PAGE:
Recapping, the Toyota design is for the sunroof to collect leaked water in a gutter and direct it to drain holes.  Those drain holes are connected to tubes which carry the water from the gutter emptying it into the frame of the car and letting the water drain through the seams of the body to work its way out.  And if the sunroof drain holes get clogged, as they are wont to do, the sunroof gutter fills up and the overflow finds the lowest point in the headliner to drain out – either through the A-pillar on to the electrical panel near the driver’s left foot or drips from the edge of the headliner on to the floor.

This is truly just awful engineering.  Either that or it is a brillant subversive way to rust out the car from the inside.  Granted, this is Toyota engineering from years ago – in fact, it was probably in the mid 1990s that this particular drain path was engineered.  (And I’m using the term “engineered” loosely here.)  So things may be better now.  And yet, this Toyota was well into the era of Toyotas supposedly being well-engineered.  Maybe if you look hard enough at any car, you can find a similar dumb flaw.  But I remain shocked at how bad a design this is for a car that otherwise seems fairly respectable.  And I do wonder if there is any carryover dumbness still lurking in currently manufactured Toyotas.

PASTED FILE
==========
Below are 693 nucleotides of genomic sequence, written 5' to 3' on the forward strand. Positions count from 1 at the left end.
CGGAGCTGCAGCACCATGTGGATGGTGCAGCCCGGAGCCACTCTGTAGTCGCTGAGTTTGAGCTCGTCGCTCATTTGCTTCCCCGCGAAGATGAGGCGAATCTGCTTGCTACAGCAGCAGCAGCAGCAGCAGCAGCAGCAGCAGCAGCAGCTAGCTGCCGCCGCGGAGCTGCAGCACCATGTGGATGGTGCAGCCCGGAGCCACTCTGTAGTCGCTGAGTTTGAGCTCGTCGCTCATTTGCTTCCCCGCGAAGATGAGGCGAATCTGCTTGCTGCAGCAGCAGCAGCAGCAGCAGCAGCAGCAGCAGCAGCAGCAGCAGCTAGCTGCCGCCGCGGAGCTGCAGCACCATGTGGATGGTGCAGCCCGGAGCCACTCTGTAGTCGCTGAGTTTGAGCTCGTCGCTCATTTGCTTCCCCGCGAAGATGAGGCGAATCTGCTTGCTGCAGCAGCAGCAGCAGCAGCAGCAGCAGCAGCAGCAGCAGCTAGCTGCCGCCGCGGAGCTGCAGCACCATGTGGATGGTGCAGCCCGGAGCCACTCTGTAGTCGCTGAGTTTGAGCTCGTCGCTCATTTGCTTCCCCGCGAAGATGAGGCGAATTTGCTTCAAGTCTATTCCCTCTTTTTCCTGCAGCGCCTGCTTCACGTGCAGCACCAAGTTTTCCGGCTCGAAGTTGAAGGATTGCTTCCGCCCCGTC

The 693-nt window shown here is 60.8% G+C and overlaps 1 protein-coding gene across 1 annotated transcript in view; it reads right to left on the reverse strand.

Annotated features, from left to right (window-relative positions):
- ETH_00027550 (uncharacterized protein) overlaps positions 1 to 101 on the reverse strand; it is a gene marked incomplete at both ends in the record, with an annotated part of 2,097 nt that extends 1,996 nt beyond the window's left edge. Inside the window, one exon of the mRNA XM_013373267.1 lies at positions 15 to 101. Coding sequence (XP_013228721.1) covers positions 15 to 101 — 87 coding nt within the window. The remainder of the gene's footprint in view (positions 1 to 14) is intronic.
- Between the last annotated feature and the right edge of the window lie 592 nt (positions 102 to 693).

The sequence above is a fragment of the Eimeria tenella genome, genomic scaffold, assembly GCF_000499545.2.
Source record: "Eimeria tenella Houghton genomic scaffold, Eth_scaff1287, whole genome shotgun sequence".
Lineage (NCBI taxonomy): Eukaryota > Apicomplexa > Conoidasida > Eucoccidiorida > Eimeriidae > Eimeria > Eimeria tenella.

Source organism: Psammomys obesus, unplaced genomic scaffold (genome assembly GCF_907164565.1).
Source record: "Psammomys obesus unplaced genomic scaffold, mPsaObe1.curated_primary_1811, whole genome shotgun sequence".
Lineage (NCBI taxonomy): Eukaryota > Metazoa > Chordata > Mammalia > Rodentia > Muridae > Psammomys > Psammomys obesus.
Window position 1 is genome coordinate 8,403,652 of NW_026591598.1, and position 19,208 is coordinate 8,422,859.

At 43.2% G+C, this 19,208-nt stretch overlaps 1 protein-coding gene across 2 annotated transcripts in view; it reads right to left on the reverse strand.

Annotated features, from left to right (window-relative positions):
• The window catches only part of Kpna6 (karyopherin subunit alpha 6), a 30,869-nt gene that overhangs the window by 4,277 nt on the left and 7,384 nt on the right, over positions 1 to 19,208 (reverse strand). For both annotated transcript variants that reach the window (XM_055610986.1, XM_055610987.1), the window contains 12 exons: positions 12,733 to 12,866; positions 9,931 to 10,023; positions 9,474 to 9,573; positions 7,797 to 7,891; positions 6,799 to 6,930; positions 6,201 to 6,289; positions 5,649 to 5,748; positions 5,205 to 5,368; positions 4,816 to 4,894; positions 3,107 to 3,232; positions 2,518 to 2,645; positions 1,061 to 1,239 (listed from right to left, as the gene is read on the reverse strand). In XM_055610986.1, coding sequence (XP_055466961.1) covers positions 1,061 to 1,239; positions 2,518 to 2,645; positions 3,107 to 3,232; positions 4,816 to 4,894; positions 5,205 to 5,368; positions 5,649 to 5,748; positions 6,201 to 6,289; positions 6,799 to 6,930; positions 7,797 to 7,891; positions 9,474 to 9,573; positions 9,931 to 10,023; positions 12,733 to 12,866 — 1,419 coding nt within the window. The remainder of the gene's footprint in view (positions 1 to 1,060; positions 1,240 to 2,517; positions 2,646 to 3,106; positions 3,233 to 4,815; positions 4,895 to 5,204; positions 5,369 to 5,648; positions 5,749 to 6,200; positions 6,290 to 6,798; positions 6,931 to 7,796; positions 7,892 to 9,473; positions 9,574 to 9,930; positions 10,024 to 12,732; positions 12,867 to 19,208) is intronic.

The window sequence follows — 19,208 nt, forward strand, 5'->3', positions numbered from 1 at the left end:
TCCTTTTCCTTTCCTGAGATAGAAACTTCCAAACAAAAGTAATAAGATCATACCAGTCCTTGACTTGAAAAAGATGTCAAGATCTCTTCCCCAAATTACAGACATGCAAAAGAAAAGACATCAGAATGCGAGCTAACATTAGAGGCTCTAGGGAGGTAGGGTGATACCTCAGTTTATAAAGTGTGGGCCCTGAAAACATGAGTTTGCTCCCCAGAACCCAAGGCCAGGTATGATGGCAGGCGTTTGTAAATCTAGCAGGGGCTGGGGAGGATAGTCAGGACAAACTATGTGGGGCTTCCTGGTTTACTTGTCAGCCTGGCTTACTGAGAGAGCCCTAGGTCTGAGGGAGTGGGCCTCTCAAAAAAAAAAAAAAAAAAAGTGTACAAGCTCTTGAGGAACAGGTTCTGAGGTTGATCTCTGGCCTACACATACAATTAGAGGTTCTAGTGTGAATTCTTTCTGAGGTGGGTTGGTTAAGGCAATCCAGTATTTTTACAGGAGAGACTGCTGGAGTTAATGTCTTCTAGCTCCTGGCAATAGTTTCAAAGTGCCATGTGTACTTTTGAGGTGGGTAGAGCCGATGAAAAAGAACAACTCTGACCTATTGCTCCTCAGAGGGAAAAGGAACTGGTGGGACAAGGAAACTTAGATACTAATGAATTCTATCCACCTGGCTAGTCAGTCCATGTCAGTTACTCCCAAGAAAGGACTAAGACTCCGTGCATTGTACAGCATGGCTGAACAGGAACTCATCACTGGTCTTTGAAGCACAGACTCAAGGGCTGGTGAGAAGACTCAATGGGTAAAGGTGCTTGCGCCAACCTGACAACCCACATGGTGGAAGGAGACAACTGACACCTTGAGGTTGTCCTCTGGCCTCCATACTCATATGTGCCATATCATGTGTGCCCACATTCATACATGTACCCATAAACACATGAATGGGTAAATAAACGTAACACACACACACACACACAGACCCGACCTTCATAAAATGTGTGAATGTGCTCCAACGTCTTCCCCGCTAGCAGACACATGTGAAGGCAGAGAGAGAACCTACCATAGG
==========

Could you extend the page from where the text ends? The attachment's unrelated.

Oh, and one more thing.  If you want to remove the wheel well interior cover as I did, you are going to have a battle like I did.  Some of the fasteners are screws that screw into plastic clips and there are a few just push in clips which are easy.  But there are also some of these evil things shown in the picture below.  (Again, click on the picture to see the full size picture in a separate window.)

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I imagine that when first installing, these things go in super quick and hold well but taking them out is really hard.  There are two sort of wing things that would yield going into the square hole but need to be squeezed to come out.  And of course since you can’t get your fingers on the back side to squeeze them to remove it, you have to do the squeezing from the front side which means you need to mangle the plastic washer it’s attached to enough to get needlenose pliers on the wings and start squeezing.  I don’t know if Toyota intends these things to be used once and discarded if they need to be removed but it seems like a dumb idea to have disposable fasteners on a part of the car that collects debris behind it.  I got out quite a pile of sludge when I removed the wheel well cover.